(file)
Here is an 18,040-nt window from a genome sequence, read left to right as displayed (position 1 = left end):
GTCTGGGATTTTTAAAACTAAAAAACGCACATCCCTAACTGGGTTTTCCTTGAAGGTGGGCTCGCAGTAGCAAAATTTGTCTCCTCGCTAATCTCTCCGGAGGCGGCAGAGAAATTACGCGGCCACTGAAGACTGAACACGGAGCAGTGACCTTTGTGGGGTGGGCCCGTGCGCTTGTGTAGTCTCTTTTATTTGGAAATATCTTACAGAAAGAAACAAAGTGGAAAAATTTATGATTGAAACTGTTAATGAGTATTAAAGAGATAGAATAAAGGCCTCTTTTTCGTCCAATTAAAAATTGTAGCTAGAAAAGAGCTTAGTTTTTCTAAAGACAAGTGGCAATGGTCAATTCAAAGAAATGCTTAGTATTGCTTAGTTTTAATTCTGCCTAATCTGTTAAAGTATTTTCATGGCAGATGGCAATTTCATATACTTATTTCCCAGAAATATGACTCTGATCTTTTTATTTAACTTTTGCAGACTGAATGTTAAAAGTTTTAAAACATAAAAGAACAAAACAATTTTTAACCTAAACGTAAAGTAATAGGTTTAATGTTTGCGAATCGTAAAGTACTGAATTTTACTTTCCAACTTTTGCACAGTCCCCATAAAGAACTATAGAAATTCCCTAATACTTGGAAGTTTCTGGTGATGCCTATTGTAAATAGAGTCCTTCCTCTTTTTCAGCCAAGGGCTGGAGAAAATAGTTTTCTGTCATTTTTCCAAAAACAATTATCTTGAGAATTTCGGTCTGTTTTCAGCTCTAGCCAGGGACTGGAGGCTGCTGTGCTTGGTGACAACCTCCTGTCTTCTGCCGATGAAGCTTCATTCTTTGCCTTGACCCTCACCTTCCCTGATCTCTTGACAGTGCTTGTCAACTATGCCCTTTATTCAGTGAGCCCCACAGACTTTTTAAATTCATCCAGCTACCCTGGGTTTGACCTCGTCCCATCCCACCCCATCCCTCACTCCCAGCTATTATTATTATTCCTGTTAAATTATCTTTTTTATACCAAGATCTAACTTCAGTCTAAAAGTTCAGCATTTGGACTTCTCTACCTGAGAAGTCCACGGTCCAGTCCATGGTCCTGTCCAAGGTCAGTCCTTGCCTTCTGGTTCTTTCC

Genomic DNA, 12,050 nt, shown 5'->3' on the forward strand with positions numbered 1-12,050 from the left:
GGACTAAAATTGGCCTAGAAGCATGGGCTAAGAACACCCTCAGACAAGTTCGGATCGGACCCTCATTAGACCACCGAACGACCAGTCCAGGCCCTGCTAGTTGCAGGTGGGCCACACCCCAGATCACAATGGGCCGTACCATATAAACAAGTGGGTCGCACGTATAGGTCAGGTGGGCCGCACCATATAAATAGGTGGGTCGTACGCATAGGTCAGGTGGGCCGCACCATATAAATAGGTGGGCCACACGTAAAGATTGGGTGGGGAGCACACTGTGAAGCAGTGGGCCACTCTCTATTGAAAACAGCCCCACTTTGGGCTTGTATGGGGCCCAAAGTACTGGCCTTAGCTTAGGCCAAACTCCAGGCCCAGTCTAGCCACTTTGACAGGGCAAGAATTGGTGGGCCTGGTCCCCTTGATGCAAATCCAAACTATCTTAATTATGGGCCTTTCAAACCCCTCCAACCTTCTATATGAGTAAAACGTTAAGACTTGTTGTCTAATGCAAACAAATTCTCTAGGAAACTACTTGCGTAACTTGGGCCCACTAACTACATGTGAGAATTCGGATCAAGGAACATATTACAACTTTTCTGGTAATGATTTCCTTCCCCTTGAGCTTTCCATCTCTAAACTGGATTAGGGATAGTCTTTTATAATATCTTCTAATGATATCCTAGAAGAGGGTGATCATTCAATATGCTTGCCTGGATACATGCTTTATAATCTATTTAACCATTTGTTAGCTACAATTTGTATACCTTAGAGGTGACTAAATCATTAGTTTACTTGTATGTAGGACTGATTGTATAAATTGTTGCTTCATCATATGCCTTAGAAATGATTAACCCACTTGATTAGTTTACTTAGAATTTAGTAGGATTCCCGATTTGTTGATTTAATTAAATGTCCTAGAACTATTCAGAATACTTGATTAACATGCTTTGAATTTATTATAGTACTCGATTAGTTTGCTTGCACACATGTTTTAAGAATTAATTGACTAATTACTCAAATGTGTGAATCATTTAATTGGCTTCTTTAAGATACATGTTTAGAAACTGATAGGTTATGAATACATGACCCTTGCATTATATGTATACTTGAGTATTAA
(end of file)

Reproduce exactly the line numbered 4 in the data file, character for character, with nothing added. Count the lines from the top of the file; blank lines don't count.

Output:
GGACTAAAATTGGCCTAGAAGCATGGGCTAAGAACACCCTCAGACAAGTTCGGATCGGACCCTCATTAGACCACCGAACGACCAGTCCAGGCCCTGCTAGTTGCAGGTGGGCCACACCCCAGATCACAATGGGCCGTACCATATAAACAAGTGGGTCGCACGTATAGGTCAGGTGGGCCGCACCATATAAATAGGTGGGTCGTACGCATAGGTCAGGTGGGCCGCACCATATAAATAGGTGGGCCACACGTAAAGATTGGGTGGGGAGCACACTGTGAAGCAGTGGGCCACTCTCTATTGAAAACAGCCCCACTTTGGGCTTGTATGGGGCCCAAAGTACTGGCCTTAGCTTAGGCCAAACTCCAGGCCCAGTCTAGCCACTTTGACAGGGCAAGAATTGGTGGGCCTGGTCCCCTTGATGCAAATCCAAACTATCTTAATTATGGGCCTTTCAAACCCCTCCAACCTTCTATATGAGTAAAACGTTAAGACTTGTTGTCTAATGCAAACAAATTCTCTAGGAAACTACTTGCGTAACTTGGGCCCACTAACTACATGTGAGAATTCGGATCAAGGAACATATTACAACTTTTCTGGTAATGATTTCCTTCCCCTTGAGCTTTCCATCTCTAAACTGGATTAGGGATAGTCTTTTATAATATCTTCTAATGATATCCTAGAAGAGGGTGATCATTCAATATGCTTGCCTGGATACATGCTTTATAATCTATTTAACCATTTGTTAGCTACAATTTGTATACCTTAGAGGTGACTAAATCATTAGTTTACTTGTATGTAGGACTGATTGTATAAATTGTTGCTTCATCATATGCCTTAGAAATGATTAACCCACTTGATTAGTTTACTTAGAATTTAGTAGGATTCCCGATTTGTTGATTTAATTAAATGTCCTAGAACTATTCAGAATACTTGATTAACATGCTTTGAATTTATTATAGTACTCGATTAGTTTGCTTGCACACATGTTTTAAGAATTAATTGACTAATTACTCAAATGTGTGAATCATTTAATTGGCTTCTTTAAGATACATGTTTAGAAACTGATAGGTTATGAATACATGACCCTTGCATTATATGTATACTTGAGTATTAA